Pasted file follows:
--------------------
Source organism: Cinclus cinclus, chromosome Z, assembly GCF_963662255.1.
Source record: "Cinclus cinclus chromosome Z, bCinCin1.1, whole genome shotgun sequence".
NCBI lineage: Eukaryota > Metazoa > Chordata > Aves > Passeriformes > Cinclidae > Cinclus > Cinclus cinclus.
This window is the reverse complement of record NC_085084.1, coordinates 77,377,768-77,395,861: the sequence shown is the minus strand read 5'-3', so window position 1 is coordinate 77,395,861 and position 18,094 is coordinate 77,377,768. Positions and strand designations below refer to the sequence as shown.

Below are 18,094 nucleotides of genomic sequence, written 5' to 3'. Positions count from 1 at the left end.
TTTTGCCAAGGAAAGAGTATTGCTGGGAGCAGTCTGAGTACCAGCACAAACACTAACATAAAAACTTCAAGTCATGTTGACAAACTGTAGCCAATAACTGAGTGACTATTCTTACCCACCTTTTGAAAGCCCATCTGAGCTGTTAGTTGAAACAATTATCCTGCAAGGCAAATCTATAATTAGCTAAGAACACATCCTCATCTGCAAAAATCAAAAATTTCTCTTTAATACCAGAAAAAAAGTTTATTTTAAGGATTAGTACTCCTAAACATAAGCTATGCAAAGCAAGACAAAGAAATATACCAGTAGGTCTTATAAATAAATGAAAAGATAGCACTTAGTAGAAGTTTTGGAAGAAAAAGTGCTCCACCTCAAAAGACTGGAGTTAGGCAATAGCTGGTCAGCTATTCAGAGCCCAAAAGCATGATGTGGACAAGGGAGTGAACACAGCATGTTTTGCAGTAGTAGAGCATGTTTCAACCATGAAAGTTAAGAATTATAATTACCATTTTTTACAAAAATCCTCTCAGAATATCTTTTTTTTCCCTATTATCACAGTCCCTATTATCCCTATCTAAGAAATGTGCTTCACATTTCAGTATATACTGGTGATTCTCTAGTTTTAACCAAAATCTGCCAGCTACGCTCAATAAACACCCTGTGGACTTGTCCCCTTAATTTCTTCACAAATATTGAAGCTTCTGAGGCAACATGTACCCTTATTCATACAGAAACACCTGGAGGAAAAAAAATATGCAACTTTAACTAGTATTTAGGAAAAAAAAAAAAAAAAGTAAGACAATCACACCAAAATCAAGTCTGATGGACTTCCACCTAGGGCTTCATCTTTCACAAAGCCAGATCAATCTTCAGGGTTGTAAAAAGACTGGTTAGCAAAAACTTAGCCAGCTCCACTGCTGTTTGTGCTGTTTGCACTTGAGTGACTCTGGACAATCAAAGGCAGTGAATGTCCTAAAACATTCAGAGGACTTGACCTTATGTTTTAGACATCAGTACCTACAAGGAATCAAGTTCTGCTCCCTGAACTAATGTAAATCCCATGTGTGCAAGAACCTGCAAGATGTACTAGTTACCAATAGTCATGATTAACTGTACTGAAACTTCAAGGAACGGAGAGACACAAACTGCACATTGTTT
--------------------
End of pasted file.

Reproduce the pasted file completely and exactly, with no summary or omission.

Source organism: Cinclus cinclus, chromosome Z, assembly GCF_963662255.1.
Source record: "Cinclus cinclus chromosome Z, bCinCin1.1, whole genome shotgun sequence".
NCBI lineage: Eukaryota > Metazoa > Chordata > Aves > Passeriformes > Cinclidae > Cinclus > Cinclus cinclus.
This window is the reverse complement of record NC_085084.1, coordinates 77,377,768-77,395,861: the sequence shown is the minus strand read 5'-3', so window position 1 is coordinate 77,395,861 and position 18,094 is coordinate 77,377,768. Positions and strand designations below refer to the sequence as shown.

Below are 18,094 nucleotides of genomic sequence, written 5' to 3'. Positions count from 1 at the left end.
TTTTGCCAAGGAAAGAGTATTGCTGGGAGCAGTCTGAGTACCAGCACAAACACTAACATAAAAACTTCAAGTCATGTTGACAAACTGTAGCCAATAACTGAGTGACTATTCTTACCCACCTTTTGAAAGCCCATCTGAGCTGTTAGTTGAAACAATTATCCTGCAAGGCAAATCTATAATTAGCTAAGAACACATCCTCATCTGCAAAAATCAAAAATTTCTCTTTAATACCAGAAAAAAAGTTTATTTTAAGGATTAGTACTCCTAAACATAAGCTATGCAAAGCAAGACAAAGAAATATACCAGTAGGTCTTATAAATAAATGAAAAGATAGCACTTAGTAGAAGTTTTGGAAGAAAAAGTGCTCCACCTCAAAAGACTGGAGTTAGGCAATAGCTGGTCAGCTATTCAGAGCCCAAAAGCATGATGTGGACAAGGGAGTGAACACAGCATGTTTTGCAGTAGTAGAGCATGTTTCAACCATGAAAGTTAAGAATTATAATTACCATTTTTTACAAAAATCCTCTCAGAATATCTTTTTTTTCCCTATTATCACAGTCCCTATTATCCCTATCTAAGAAATGTGCTTCACATTTCAGTATATACTGGTGATTCTCTAGTTTTAACCAAAATCTGCCAGCTACGCTCAATAAACACCCTGTGGACTTGTCCCCTTAATTTCTTCACAAATATTGAAGCTTCTGAGGCAACATGTACCCTTATTCATACAGAAACACCTGGAGGAAAAAAAATATGCAACTTTAACTAGTATTTAGGAAAAAAAAAAAAAAAAGTAAGACAATCACACCAAAATCAAGTCTGATGGACTTCCACCTAGGGCTTCATCTTTCACAAAGCCAGATCAATCTTCAGGGTTGTAAAAAGACTGGTTAGCAAAAACTTAGCCAGCTCCACTGCTGTTTGTGCTGTTTGCACTTGAGTGACTCTGGACAATCAAAGGCAGTGAATGTCCTAAAACATTCAGAGGACTTGACCTTATGTTTTAGACATCAGTACCTACAAGGAATCAAGTTCTGCTCCCTGAACTAATGTAAATCCCATGTGTGCAAGAACCTGCAAGATGTACTAGTTACCAATAGTCATGATTAACTGTACTGAAACTTCAAGGAACGGAGAGACACAAACTGCACATTGTTT